Departure to Lima

Preparing for your move to Lima

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Preparing to travel abroad includes securing important documents, making copies, and a lot of planning. Ideally, you should make 3 copies of your passport, visas, and other important paperwork. Keep one with you, one in an accessible, but safe place, and give one to a trusted relative of friend that can give you the information if something were to happen to you.

A checklist of other things to consider:

  • Passports: Check the expiration date. Some countries will require you to hold a passport it that does not expire within 6 months of your arrival.
  • Secure Insurance: If your current insurance does not cover you in Perú, look into medical insurances and travel insurances to prevent unmanageable medical bills and enable entry into other countries.
  • Research and apply for a Visa: This can take several months to obtain before you leave. To make sure you require an entry visa to visit Perú and apply for it as soon as possible, check the following list (see that country agreements may change occasionally. We recommend you to contact your closest Peruvian embassy/consulate to make sure you don't require visit to enter).
  • Money: Get enough funds to support your cost of living and lifestyle plus travel costs with a buffer to be prepared for the unexpected.
  • Bring things to facilitate transition: Think about universal electric plug adaptors, medications or anything else to make you comfortable during the transition.
  • Round trip flight: Perú requires an onward travel proof to some of its visitors. To enter the country you will need to proof that you will be exiting it whether by land or air within, at most, 183 days (depending where your passport has been issued).

Visas for Peru

Most of America and Western Europe countries do not require a tourist visa to enter Perú. The maximum length of stay granted by the authorities is 183 days (it cannot be extended).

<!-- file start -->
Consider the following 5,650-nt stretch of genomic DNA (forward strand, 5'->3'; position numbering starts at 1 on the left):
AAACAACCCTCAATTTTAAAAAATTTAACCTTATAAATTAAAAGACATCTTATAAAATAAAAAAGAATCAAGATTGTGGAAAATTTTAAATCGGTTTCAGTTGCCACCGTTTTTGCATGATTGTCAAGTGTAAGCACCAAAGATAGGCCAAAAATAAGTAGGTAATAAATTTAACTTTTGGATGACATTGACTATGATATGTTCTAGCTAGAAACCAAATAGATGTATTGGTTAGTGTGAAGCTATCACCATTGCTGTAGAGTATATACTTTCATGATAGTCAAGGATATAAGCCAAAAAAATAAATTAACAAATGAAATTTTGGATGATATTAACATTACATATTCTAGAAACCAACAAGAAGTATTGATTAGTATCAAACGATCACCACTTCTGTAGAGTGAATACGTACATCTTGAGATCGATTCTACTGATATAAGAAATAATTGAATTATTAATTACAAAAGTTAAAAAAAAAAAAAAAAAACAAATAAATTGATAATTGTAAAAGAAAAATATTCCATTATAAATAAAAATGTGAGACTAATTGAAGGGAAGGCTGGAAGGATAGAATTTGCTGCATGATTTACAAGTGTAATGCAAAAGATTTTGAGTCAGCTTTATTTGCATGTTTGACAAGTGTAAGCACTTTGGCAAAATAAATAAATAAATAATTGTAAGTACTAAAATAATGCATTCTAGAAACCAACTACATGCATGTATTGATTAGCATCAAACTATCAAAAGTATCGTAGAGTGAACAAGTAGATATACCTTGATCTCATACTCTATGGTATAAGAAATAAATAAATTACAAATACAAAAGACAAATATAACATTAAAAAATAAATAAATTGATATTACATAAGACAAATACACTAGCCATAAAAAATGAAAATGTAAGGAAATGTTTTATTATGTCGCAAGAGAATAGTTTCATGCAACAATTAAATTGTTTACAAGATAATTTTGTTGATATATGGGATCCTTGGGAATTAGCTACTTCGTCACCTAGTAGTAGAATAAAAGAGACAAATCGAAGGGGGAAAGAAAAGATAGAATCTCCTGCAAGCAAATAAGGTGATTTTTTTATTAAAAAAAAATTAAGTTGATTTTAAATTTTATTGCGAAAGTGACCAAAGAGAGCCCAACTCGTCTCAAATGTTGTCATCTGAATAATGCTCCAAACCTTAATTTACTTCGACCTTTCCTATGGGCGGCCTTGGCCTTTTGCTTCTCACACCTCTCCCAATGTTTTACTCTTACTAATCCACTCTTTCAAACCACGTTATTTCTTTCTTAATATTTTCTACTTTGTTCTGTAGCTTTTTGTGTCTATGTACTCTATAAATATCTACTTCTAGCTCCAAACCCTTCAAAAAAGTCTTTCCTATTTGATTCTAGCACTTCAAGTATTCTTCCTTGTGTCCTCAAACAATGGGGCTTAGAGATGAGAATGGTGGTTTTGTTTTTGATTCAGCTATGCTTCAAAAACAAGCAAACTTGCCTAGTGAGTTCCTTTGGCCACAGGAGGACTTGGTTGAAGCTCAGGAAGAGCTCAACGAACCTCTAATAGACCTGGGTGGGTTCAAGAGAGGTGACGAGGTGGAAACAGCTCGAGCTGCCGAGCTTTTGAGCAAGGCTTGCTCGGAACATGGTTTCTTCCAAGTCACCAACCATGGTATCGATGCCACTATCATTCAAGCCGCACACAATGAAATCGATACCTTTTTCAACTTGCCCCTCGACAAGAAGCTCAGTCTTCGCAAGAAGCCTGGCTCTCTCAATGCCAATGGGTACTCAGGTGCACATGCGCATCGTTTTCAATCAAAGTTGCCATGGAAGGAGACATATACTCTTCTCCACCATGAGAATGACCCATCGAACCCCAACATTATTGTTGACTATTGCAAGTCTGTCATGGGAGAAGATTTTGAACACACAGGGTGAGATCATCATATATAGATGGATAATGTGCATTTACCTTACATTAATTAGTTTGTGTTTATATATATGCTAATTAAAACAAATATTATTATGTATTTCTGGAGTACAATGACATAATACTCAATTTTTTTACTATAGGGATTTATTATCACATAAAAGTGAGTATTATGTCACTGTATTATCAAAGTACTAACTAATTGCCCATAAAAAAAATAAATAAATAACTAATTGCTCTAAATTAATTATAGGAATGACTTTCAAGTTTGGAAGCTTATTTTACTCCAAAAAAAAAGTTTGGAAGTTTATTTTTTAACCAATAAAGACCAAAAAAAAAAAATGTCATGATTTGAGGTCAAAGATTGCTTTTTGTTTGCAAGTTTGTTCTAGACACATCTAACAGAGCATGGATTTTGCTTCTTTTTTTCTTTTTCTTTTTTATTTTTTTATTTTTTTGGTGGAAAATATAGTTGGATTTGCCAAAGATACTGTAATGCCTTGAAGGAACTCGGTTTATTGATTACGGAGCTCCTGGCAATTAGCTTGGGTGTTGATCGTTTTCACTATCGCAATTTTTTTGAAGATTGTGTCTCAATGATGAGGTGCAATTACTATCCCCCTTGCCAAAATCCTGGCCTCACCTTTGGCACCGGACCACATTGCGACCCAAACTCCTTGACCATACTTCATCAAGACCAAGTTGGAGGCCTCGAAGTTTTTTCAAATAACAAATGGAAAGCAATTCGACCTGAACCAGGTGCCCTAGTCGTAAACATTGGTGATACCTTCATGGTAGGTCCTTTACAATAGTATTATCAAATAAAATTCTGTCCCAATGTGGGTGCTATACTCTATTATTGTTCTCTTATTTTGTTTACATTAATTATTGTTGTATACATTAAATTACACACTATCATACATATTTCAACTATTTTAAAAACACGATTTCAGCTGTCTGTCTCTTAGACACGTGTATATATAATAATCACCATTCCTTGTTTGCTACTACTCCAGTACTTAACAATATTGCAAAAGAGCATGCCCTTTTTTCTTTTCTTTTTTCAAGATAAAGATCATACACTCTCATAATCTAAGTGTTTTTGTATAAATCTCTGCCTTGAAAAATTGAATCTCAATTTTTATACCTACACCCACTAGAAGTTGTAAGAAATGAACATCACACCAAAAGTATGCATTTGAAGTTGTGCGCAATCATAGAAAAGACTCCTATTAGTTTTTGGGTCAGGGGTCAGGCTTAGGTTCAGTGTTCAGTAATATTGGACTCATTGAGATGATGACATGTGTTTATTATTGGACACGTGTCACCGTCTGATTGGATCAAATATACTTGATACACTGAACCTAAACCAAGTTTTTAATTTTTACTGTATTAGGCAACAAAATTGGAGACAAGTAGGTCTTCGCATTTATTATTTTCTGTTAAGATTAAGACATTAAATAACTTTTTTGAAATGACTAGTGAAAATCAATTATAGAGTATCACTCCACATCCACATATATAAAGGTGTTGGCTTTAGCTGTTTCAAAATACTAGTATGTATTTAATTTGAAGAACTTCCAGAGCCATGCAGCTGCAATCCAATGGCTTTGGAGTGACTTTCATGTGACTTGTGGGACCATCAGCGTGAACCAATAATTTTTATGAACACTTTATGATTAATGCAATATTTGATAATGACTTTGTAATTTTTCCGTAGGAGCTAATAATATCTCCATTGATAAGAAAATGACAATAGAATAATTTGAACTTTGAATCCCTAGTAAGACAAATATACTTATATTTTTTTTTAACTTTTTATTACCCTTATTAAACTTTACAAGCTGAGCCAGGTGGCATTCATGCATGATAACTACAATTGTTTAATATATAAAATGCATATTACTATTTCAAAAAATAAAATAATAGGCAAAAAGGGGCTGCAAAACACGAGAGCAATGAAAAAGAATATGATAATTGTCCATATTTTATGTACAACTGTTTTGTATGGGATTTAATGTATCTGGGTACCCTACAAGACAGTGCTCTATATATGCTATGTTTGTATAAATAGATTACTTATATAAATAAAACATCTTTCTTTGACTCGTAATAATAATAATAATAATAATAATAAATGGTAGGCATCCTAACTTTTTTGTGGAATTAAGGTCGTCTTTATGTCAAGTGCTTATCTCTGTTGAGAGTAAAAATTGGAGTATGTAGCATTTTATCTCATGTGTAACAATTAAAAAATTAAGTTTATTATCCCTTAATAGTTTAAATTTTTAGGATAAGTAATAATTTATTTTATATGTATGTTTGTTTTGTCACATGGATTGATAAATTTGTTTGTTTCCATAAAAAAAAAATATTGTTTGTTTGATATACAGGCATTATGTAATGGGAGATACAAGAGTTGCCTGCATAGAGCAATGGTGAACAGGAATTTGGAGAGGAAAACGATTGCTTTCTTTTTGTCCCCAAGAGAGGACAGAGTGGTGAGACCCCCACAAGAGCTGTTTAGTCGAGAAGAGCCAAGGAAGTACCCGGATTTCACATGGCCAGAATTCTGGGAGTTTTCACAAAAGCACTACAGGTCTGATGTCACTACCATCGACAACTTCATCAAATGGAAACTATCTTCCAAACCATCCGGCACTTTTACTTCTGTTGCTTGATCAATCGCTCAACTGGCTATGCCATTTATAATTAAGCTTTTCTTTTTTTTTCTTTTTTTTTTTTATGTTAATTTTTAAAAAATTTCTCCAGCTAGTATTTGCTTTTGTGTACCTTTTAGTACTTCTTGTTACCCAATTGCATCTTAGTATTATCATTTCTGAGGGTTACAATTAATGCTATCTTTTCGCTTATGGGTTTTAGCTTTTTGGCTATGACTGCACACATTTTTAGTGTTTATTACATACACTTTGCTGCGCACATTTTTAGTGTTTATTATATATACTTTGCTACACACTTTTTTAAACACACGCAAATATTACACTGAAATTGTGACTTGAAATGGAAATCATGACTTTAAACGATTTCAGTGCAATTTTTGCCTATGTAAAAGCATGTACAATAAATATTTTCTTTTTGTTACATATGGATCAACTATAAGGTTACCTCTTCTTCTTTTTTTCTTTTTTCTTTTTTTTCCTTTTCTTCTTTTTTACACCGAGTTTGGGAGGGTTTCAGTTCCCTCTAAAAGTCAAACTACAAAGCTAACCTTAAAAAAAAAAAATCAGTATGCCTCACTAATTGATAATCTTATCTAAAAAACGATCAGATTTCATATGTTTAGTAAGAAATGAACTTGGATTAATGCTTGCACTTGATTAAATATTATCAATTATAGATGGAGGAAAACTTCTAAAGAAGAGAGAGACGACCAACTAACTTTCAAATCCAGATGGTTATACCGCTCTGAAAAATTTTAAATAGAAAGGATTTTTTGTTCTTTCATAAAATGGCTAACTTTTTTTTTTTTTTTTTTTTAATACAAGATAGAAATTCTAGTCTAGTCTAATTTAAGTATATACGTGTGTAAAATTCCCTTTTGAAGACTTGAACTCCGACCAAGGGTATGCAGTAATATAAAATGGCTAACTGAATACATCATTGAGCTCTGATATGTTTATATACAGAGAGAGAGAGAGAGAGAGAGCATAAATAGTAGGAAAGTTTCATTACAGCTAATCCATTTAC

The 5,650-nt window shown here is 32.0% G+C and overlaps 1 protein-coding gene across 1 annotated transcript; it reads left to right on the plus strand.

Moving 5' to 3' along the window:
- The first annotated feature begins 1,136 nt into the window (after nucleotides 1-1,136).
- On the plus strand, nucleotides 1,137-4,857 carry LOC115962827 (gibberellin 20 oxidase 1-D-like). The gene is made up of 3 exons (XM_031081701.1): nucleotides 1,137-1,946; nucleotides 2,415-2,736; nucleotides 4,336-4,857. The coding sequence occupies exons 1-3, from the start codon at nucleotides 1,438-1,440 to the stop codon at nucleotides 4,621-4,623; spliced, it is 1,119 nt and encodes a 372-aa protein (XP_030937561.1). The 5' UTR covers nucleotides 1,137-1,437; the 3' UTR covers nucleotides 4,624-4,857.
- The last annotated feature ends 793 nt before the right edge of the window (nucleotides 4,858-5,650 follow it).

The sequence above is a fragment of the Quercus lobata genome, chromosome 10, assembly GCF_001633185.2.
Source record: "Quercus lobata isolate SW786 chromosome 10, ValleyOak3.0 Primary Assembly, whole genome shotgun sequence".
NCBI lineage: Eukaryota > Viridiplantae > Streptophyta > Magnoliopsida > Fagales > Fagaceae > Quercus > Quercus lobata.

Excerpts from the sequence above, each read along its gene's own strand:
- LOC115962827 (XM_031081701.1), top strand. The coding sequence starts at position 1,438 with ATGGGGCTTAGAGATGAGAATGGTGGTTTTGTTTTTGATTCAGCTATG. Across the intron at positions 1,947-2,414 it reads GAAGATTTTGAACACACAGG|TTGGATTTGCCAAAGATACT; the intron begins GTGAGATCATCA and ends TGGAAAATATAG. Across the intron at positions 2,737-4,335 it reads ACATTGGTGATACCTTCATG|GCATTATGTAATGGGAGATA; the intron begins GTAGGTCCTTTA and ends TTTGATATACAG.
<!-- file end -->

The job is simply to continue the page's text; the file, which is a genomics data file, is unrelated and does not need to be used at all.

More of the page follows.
For a longer stay or with other objectives (business, study, work, etc.) it is necessary to previously apply for the corresponding visa to the Peruvian consulates.

In any case, to enter Perú, it is an essential to present a valid passport. Citizens of Argentina, Brazil, Paraguay, Uruguay, Ecuador, Colombia, Bolivia, Venezuela and Chile can enter with their national identification document.

For more information, refer to our full section on "Passport, Visa & Permits".

Financial Planning for a Move to Peru

On the home front, make sure all bills are paid or have a means of being paid.

  • If you are retaining a residence while abroad, make sure the rent/mortgage is taken care of and that utilities are being paid while you are away. Insure that important institutions like your bank are able to reach you.
  • If you are retaining a bank in your home country, ask about fees for overseas transactions, and
  • If you have a credit card, find out if there are additional fees or any changes you need to make with your account. Inform banking industries that you will abroad so as to not arouse suspicious activity on your account as anti-theft systems can see this activity and put a most inconvenient hold on your account.

Informing the Tax Office of Move to Peru

It is best to inform tax offices of any change in residency. Some countries have reciprocal tax agreements, and others may require you to pay some form of taxes both in your home country and abroad.

National Tax Administrations are an excellent resource to know exactly what steps to take when moving away. In Perú, the National Tax Administration Superintendency (SUNAT in Spanish) is the institution in charge of collecting the main taxes. For example, the General Sales Tax (IGV), which is the tax on the value added at each good/transaction made at different stages of the economic cycle.

For more information, refer to our full section on "Taxes".

Health Planning for Move to Peru

For concerns about your health when abroad, the World Health Organization (WHO) publishes International Travel and Health, which is revised annually and is available online for free. Another excellent resource is MD Travel Health, which provides free and complete travel-health recommendations for every country, and is updated daily.

Vaccinations for Peru

Most travellers will need vaccinations for hepatitis A, typhoid fever and yellow fever, as well as medications for possible diarrhea and altitude sickness. Malaria is recommended for all areas below 2,000 m (6561 ft), including the cities of Iquitos and Puerto Maldonado.

These recommendations only apply for Lima, Cusco, and Machu Picchu. If you are planning to visit other destinations or Amazonian areas, you should pay special attention into health and vaccinations requirements. Other immunizations may be necessary depending upon the circumstances of the trip and the medical history of the traveller.

Insect repellent is recommended, in conjunction with other measures to prevent mosquito bites.
It is also recommended to visit either a travel health clinic or a personal physician 4-8 weeks before departure.

Remember that long-term travellers who are under regular treatment may not have access to their medical care during their trip. Therefore, it is advised to bring along enough medications for the entire stay.

Update 7/05/2019


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